Monday, January 26, 2004

The Adventures of Kool-Aid Man Comic Book!
John Mullan on Bonnie Prince Charlie and the Great Cham in LRB: "So the Jacobite army entered London in triumph. The King escaped westwards, but with only a small kernel of his forces, and the Royal Family, which had been waiting at Portsmouth for news of the battle, sailed into an exile that seemed likely to be permanent. "
NDP "needs to be watched": "But the real story is in more prosaic revivals of NDP spirit at the riding level.
Nanaimo-Cowichan, on Vancouver Island, is a good example. The riding used to be an NDP stronghold. (Tommy Douglas represented an earlier version of it.) But in 1993, Nanaimo-Cowichan was one of a swath of Western ridings that leapfrogged from the NDP to Reform (from one form of populist protest to another). By 2000, the NDP had sunk to a very poor third place in the riding.
But Jean Crowder, a popular local councillor, has already secured the NDP nomination, and is working the riding hard. If Mr. Layton is to stage a comeback for his party, the NDP will need to get voters in this and similar 'leapfrog ridings' to leap back."
Fiendish is back--

Sunday, January 25, 2004

Merry Muses of Caledonia by Robert Burns
birthday of Robert Burns

Epistle to Davie, a Brother Poet


While winds frae aff Ben-Lomond blaw,
An' bar the doors wi' driving snaw,
An' hing us owre the ingle,
I set me down to pass the time,
An' spin a verse or twa o' rhyme,
In hamely, westlin jingle.
While frosty winds blaw in the drift,
Ben to the chimla lug,
I grudge a wee the great-folk's gift,
That live sae bien an' snug:
I tent less, and want less
Their roomy fire-side;
But hanker, and canker,
To see their cursed pride.

It's hardly in a body's pow'r
To keep, at times, frae being sour,
To see how things are shar'd;
How best o' chiels are whiles in want,
While coofs on countless thousands rant,
And ken na how to wair't;
But, Davie, lad, ne'er fash your head,
Tho' we hae little gear;
We're fit to win our daily bread,
As lang's we're hale and fier:
"Mair spier na, nor fear na,"^1
Auld age ne'er mind a feg;
The last o't, the warst o't
Is only but to beg.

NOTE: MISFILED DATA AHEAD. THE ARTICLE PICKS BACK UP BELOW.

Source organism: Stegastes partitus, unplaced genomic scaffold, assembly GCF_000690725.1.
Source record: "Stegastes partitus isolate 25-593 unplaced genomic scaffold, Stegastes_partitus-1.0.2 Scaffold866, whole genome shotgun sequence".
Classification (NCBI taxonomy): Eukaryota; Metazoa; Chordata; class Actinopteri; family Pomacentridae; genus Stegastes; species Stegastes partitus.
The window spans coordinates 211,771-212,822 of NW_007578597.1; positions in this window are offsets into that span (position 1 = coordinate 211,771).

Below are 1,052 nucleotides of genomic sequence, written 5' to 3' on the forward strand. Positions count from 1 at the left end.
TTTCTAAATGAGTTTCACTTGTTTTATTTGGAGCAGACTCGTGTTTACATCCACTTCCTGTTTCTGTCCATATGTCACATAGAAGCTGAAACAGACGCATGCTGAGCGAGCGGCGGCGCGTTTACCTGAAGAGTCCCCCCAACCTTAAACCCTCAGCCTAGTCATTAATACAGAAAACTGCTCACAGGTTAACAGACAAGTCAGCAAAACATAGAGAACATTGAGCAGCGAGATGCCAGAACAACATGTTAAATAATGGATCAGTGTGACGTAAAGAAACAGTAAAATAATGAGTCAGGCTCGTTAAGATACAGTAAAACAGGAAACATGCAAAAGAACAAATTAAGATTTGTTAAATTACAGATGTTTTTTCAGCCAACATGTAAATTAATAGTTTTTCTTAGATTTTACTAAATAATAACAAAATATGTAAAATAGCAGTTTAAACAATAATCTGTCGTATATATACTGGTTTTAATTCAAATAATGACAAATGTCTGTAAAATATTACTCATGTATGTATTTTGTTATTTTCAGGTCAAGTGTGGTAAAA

To lie in kilns and barns at e'en,
When banes are craz'd, and bluid is thin,
Is doubtless, great distress!
Yet then content could make us blest;
Ev'n then, sometimes, we'd snatch a taste
Of truest happiness.
The honest heart that's free frae a'
Intended fraud or guile,
However Fortune kick the ba',
Has aye some cause to smile;
An' mind still, you'll find still,
A comfort this nae sma';
Nae mair then we'll care then,
Nae farther can we fa'.

What tho', like commoners of air,
We wander out, we know not where,
But either house or hal',
Yet nature's charms, the hills and woods,
The sweeping vales, and foaming floods,
Are free alike to all.
In days when daisies deck the ground,
And blackbirds whistle clear,
With honest joy our hearts will bound,
To see the coming year:
On braes when we please, then,
We'll sit an' sowth a tune;
Syne rhyme till't we'll time till't,
An' sing't when we hae done.

It's no in titles nor in rank;
It's no in wealth like Lon'on bank,
To purchase peace and rest:
It's no in makin' muckle, mair;
It's no in books, it's no in lear,
To make us truly blest:
If happiness hae not her seat
An' centre in the breast,
We may be wise, or rich, or great,
But never can be blest;
Nae treasures, nor pleasures
Could make us happy lang;
The heart aye's the part aye
That makes us right or wrang.

Think ye, that sic as you and I,
Wha drudge an' drive thro' wet and dry,
Wi' never-ceasing toil;
Think ye, are we less blest than they,
Wha scarcely tent us in their way,
As hardly worth their while?
Alas! how aft in haughty mood,
God's creatures they oppress!
Or else, neglecting a' that's guid,
They riot in excess!
Baith careless and fearless
Of either heaven or hell;
Esteeming and deeming
It's a' an idle tale!

Then let us cheerfu' acquiesce,
Nor make our scanty pleasures less,
By pining at our state:
And, even should misfortunes come,
I, here wha sit, hae met wi' some-
An's thankfu' for them yet.
They gie the wit of age to youth;
They let us ken oursel';
They make us see the naked truth,
The real guid and ill:
Tho' losses an' crosses
Be lessons right severe,
There's wit there, ye'll get there,
Ye'll find nae other where.

But tent me, Davie, ace o' hearts!
(To say aught less wad wrang the cartes,
And flatt'ry I detest)
This life has joys for you and I;
An' joys that riches ne'er could buy,
An' joys the very best.
There's a' the pleasures o' the heart,
The lover an' the frien';
Ye hae your Meg, your dearest part,
And I my darling Jean!
It warms me, it charms me,
To mention but her name:
It heats me, it beets me,
An' sets me a' on flame!

O all ye Pow'rs who rule above!
O Thou whose very self art love!
Thou know'st my words sincere!
The life-blood streaming thro' my heart,
Or my more dear immortal part,
Is not more fondly dear!
When heart-corroding care and grief
Deprive my soul of rest,
Her dear idea brings relief,
And solace to my breast.
Thou Being, All-seeing,
O hear my fervent pray'r;
Still take her, and make her
Thy most peculiar care!

All hail! ye tender feelings dear!
The smile of love, the friendly tear,
The sympathetic glow!
Long since, this world's thorny ways
Had number'd out my weary days,
Had it not been for you!
Fate still has blest me with a friend,
In ev'ry care and ill;
And oft a more endearing band-
A tie more tender still.
It lightens, it brightens
The tenebrific scene,
To meet with, and greet with
My Davie, or my Jean!

O, how that name inspires my style!
The words come skelpin, rank an' file,
Amaist before I ken!
The ready measure rins as fine,
As Phoebus an' the famous Nine
Were glowrin owre my pen.
My spaviet Pegasus will limp,
Till ance he's fairly het;
And then he'll hilch, and stilt, an' jimp,
And rin an unco fit:
But least then the beast then
Should rue this hasty ride,
I'll light now, and dight now
His sweaty, wizen'd hide.